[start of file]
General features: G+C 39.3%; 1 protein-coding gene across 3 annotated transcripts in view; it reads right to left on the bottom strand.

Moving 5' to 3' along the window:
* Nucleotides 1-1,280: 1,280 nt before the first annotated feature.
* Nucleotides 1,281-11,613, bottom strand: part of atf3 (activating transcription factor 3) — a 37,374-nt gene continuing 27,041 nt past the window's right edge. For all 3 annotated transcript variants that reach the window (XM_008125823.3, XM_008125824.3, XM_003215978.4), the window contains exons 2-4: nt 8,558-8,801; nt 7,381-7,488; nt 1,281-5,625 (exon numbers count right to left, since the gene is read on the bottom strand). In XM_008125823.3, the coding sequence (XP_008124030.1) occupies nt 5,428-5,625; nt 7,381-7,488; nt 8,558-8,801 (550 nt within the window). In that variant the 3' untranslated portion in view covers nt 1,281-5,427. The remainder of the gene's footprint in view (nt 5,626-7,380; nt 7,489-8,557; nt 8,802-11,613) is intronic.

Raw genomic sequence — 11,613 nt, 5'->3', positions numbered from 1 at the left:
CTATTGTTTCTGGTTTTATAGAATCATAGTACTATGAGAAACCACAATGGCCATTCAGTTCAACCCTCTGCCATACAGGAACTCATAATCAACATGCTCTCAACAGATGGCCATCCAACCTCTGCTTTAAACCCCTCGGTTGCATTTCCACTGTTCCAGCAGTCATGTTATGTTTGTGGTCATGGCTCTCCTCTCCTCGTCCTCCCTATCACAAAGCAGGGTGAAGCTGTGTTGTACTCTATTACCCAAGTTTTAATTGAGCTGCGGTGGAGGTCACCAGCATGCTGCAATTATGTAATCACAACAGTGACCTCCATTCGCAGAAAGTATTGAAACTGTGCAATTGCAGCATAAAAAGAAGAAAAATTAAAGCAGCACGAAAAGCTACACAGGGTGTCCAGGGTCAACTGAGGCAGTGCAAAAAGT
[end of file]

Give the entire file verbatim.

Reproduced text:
General features: G+C 39.3%; 1 protein-coding gene across 3 annotated transcripts in view; it reads right to left on the bottom strand.

Moving 5' to 3' along the window:
* Nucleotides 1-1,280: 1,280 nt before the first annotated feature.
* Nucleotides 1,281-11,613, bottom strand: part of atf3 (activating transcription factor 3) — a 37,374-nt gene continuing 27,041 nt past the window's right edge. For all 3 annotated transcript variants that reach the window (XM_008125823.3, XM_008125824.3, XM_003215978.4), the window contains exons 2-4: nt 8,558-8,801; nt 7,381-7,488; nt 1,281-5,625 (exon numbers count right to left, since the gene is read on the bottom strand). In XM_008125823.3, the coding sequence (XP_008124030.1) occupies nt 5,428-5,625; nt 7,381-7,488; nt 8,558-8,801 (550 nt within the window). In that variant the 3' untranslated portion in view covers nt 1,281-5,427. The remainder of the gene's footprint in view (nt 5,626-7,380; nt 7,489-8,557; nt 8,802-11,613) is intronic.

Raw genomic sequence — 11,613 nt, 5'->3', positions numbered from 1 at the left:
CTATTGTTTCTGGTTTTATAGAATCATAGTACTATGAGAAACCACAATGGCCATTCAGTTCAACCCTCTGCCATACAGGAACTCATAATCAACATGCTCTCAACAGATGGCCATCCAACCTCTGCTTTAAACCCCTCGGTTGCATTTCCACTGTTCCAGCAGTCATGTTATGTTTGTGGTCATGGCTCTCCTCTCCTCGTCCTCCCTATCACAAAGCAGGGTGAAGCTGTGTTGTACTCTATTACCCAAGTTTTAATTGAGCTGCGGTGGAGGTCACCAGCATGCTGCAATTATGTAATCACAACAGTGACCTCCATTCGCAGAAAGTATTGAAACTGTGCAATTGCAGCATAAAAAGAAGAAAAATTAAAGCAGCACGAAAAGCTACACAGGGTGTCCAGGGTCAACTGAGGCAGTGCAAAAAGT